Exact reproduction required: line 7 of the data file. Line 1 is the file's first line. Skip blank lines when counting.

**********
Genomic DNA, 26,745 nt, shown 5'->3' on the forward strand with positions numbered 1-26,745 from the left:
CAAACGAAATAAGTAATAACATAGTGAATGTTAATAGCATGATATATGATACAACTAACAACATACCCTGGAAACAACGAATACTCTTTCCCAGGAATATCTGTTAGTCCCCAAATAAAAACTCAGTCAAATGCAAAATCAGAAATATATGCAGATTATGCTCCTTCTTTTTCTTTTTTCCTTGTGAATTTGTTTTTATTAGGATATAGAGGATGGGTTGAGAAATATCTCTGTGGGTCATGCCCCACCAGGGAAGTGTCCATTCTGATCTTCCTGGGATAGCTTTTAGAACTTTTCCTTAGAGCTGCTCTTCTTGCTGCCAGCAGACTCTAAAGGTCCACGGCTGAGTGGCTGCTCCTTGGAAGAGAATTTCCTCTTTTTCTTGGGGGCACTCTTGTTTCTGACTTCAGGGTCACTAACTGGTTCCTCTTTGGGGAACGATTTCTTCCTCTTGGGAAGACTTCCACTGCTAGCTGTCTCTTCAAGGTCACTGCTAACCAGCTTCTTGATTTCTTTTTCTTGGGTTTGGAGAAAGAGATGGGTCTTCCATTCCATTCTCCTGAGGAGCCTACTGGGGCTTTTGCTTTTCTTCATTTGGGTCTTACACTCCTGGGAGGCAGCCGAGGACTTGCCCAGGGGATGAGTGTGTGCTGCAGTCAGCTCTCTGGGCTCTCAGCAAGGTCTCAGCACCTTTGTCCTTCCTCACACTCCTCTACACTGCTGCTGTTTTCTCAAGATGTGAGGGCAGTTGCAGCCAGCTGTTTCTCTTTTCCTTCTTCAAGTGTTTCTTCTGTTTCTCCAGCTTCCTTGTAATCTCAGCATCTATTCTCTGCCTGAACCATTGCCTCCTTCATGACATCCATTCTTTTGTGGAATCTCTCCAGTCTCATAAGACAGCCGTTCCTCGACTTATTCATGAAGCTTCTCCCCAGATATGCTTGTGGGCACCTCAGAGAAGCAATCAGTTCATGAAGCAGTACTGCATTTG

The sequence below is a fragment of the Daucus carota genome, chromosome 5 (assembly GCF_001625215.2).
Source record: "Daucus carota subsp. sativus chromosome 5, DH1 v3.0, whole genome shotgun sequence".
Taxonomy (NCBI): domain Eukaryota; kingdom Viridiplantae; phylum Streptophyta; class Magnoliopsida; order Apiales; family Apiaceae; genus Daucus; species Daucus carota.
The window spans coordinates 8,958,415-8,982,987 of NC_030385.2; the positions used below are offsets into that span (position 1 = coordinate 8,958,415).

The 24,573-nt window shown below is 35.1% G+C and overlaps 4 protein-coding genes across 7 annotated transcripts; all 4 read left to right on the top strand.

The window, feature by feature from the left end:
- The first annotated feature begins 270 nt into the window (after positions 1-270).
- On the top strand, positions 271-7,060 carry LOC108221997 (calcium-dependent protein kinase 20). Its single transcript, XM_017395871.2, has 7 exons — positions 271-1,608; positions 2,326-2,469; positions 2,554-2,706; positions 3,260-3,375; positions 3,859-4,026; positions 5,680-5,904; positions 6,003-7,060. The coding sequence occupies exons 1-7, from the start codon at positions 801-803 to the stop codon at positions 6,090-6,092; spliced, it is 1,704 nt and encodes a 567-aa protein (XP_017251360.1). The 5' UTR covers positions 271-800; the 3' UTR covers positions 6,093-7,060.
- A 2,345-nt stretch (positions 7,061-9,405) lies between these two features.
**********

The 24,573-nt window shown below is 35.1% G+C and overlaps 4 protein-coding genes across 7 annotated transcripts; all 4 read left to right on the top strand.